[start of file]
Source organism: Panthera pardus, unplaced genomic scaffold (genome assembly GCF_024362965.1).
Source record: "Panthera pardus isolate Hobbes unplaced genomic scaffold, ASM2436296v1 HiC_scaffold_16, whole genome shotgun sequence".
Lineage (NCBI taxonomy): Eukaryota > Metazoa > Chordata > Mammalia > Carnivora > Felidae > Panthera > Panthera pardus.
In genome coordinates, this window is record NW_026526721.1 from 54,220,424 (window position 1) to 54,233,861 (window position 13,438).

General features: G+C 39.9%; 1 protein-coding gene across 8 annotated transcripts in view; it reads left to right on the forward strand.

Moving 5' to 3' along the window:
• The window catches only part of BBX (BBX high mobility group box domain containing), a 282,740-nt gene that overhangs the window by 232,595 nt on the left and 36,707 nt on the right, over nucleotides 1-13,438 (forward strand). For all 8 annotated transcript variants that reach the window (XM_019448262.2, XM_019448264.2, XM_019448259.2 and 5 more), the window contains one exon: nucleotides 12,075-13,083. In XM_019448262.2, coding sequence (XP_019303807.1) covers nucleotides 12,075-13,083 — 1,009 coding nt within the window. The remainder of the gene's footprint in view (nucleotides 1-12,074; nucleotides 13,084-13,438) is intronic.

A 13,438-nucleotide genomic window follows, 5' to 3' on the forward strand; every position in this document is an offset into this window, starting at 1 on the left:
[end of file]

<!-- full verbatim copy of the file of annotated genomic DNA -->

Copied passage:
Source organism: Panthera pardus, unplaced genomic scaffold (genome assembly GCF_024362965.1).
Source record: "Panthera pardus isolate Hobbes unplaced genomic scaffold, ASM2436296v1 HiC_scaffold_16, whole genome shotgun sequence".
Lineage (NCBI taxonomy): Eukaryota > Metazoa > Chordata > Mammalia > Carnivora > Felidae > Panthera > Panthera pardus.
In genome coordinates, this window is record NW_026526721.1 from 54,220,424 (window position 1) to 54,233,861 (window position 13,438).

General features: G+C 39.9%; 1 protein-coding gene across 8 annotated transcripts in view; it reads left to right on the forward strand.

Moving 5' to 3' along the window:
• The window catches only part of BBX (BBX high mobility group box domain containing), a 282,740-nt gene that overhangs the window by 232,595 nt on the left and 36,707 nt on the right, over nucleotides 1-13,438 (forward strand). For all 8 annotated transcript variants that reach the window (XM_019448262.2, XM_019448264.2, XM_019448259.2 and 5 more), the window contains one exon: nucleotides 12,075-13,083. In XM_019448262.2, coding sequence (XP_019303807.1) covers nucleotides 12,075-13,083 — 1,009 coding nt within the window. The remainder of the gene's footprint in view (nucleotides 1-12,074; nucleotides 13,084-13,438) is intronic.

A 13,438-nucleotide genomic window follows, 5' to 3' on the forward strand; every position in this document is an offset into this window, starting at 1 on the left: